Why is single-use plastic a problem in hospitals?
25% of the waste generated by hospitals is plastic, according to Practice Greenhealth. Yet, unlike other industries and individuals who are able to make a commitment to sustainability by becoming zero-waste, hospitals face a conundrum. Single-use plastic is detrimental to the environment, but it’s also inexpensive, durable and hygienic which is what makes it so attractive to patient care.
There are non-profit organisations who are dedicated to making healthcare more sustainable and that includes choosing when to use plastic as the safest option for patients, and when to use an eco-friendly alternative.
Why is plastic so popular in hospitals?
Single-use plastic is not a new phenomenon. Single-use plastics were viewed as an attractive option as they allow for maintenance of a sterile environment, with easy disposal of any infected plastic material. Yet, the sheer quantity of single-use plastics in hospitals is becoming alarming.
How do hospitals use plastic?
Plastic-wrapped medical devices are used in healthcare because they provide a freshly sterilised instrument that ensures a high standard of hygiene for patients. However, there are many other alternatives that are better for the environment whilst providing optimal patient care. Take the hospital thermometer for example. It is typically used to take temperatures in a variety of ways using contact, types of contact-thermometer include tympanic, rectal and axillary. The risk of cross-contamination is high from one patient to the next, which is why hospitals and healthcare facilities rely on single-use plastic thermometer probe covers which are disposable and hygienic. Yet, plastic could be eliminated entirely from temperature-taking by switching instead to a medical grade non-contact thermometer.
Healthcare facilities might also examine the overuse of products such as blue plastic wrap. This is made from a sheet of polypropylene that covers medical tools to keep them sterile. The sheet is removed and discarded before surgeries, creating a mountain of plastic waste that must be disposed of. Some healthcare settings are now switching to reusable sterilisation containers1 to keep their medical instruments clean.
What does the future of single-use plastics in hospitals look like?
The pandemic has further highlighted the challenges around medical waste, with a vast increase in PPE to keep patients and healthcare workers protected from the spread of COVID-19. Wuhan alone produced six times as much waste at the peak of the outbreak in comparison to plastic production before the pandemic. At its worst, medical waste reached 240 tonnes2 in the city which is the approximate weight of an adult whale.
The World Health Organisation has created recommendations describing how this type of waste should be handled with care by sanitisation teams, but unfortunately such waste is necessary at the moment to contain the spread of the virus. Whilst we continue to deal with the devastating effects of the pandemic, healthcare facilities must prioritise finding other ways to reduce their dependence on single-use plastics and mitigate the environmental consequences.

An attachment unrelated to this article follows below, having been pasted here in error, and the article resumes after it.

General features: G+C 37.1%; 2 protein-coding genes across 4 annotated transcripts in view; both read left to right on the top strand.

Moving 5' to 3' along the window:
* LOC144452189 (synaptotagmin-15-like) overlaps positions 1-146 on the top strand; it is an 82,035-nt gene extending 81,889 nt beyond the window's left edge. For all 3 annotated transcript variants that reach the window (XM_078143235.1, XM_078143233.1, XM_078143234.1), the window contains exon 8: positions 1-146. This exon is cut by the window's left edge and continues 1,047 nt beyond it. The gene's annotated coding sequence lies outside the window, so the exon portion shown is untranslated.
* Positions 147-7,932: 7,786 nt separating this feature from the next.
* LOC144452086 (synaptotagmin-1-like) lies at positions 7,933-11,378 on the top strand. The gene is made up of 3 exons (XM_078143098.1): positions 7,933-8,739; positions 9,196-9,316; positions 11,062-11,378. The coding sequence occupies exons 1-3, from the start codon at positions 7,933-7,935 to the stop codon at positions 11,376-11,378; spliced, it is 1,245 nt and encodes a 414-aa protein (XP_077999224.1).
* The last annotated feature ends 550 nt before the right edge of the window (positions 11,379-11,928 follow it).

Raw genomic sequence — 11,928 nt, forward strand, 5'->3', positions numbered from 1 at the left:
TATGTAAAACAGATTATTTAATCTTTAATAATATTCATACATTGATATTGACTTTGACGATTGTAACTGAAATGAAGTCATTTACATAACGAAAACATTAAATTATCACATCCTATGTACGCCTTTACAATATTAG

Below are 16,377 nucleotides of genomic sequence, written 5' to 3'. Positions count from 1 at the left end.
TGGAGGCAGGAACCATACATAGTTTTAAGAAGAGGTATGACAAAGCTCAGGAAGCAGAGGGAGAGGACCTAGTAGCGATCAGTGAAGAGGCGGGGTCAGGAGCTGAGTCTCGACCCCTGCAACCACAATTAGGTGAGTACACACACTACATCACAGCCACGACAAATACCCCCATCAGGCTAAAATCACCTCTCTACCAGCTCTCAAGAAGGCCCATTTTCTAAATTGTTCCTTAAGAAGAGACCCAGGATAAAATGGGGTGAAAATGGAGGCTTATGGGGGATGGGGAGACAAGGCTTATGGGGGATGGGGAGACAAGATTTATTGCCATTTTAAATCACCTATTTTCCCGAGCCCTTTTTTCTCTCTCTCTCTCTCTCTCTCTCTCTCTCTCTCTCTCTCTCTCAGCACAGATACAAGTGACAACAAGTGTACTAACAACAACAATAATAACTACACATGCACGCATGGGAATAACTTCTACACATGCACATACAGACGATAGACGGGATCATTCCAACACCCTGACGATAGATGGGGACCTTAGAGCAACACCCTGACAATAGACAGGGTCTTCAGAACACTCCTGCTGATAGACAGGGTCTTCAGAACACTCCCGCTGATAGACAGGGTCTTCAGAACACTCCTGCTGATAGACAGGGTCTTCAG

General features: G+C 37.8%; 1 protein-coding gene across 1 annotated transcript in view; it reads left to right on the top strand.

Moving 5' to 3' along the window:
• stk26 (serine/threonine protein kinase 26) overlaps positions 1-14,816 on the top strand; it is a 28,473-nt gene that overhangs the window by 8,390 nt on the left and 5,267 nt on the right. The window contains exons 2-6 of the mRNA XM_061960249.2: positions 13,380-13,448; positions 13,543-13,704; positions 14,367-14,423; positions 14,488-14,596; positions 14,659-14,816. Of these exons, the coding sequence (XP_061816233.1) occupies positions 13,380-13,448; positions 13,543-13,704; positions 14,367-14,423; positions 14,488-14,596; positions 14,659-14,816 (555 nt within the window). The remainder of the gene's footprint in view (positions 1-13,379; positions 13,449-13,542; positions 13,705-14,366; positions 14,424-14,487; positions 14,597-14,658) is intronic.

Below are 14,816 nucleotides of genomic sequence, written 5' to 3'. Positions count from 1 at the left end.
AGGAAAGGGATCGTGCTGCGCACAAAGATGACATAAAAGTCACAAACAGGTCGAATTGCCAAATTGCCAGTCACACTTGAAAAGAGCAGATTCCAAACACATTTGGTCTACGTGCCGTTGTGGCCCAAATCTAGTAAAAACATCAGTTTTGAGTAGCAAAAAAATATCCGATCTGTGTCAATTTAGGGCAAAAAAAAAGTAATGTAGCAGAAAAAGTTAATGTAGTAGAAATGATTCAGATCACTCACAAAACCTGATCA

NHS Trusts report that their hospitals and healthcare facilities produce 133,000 tonnes of medical waste per year at a cost of £33.3 million. Over in the States, approximately 25% of their medical waste comes from plastic, according to National Geographic.
Single-use plastics is an ongoing problem in medical care, as healthcare facilities struggle to get the balance right between sustainability and offering optimal care for patients without risk of contamination. There are initiatives such as Practice Greenhealth that strive to educate medical decisionmakers on the changes they can make to reduce or even eliminate the use of plastic in medicine by relying on alternatives.
No. Although plastic is widely touted as being the safest and most hygienic approach to healthcare, there are studies suggesting that toxic chemicals found in plastics can negatively impact patient health. For example, PVC is known to include an additive known as DEHP which is a type of phthalate. In a 2016 study3, this chemical was proven to produce a neurocognitive decline in young people who were exposed to DEHP during intensive care treatment. In contrast, the Plastic Industry Association4 states that PVC is widely used due to its germ resistant properties whilst being easy to sanitise.
No, the TRITEMP™ thermometer is as a non-contact thermometer and doesn’t require any single-use plastic probe covers as it never makes contact with a patient.
Using the TAP&TAKE technology, the clinician simply points the device at the patient’s forehead, between and slightly above the eyebrows and takes an accurate reading to assist in the patient’s diagnosis and treatment. As well as producing zero waste, the TRITEMP™ thermometer will also save hospitals and healthcare settings a considerable amount of money each year. It is a clinical grade thermometer which is accurate for up to 40,000 readings. Learn more about the TRITEMP™ product by contacting TriMedika today on +44 (0) 28 9026 5140 or email firstname.lastname@example.org.
- 1. https://www.nationalgeographic.co.uk/environment-and-conservation/2019/10/can-medical-care-exist-without-plastic
- 2. https://www.theverge.com/2020/3/26/21194647/the-covid-19-pandemic-is-generating-tons-of-medical-waste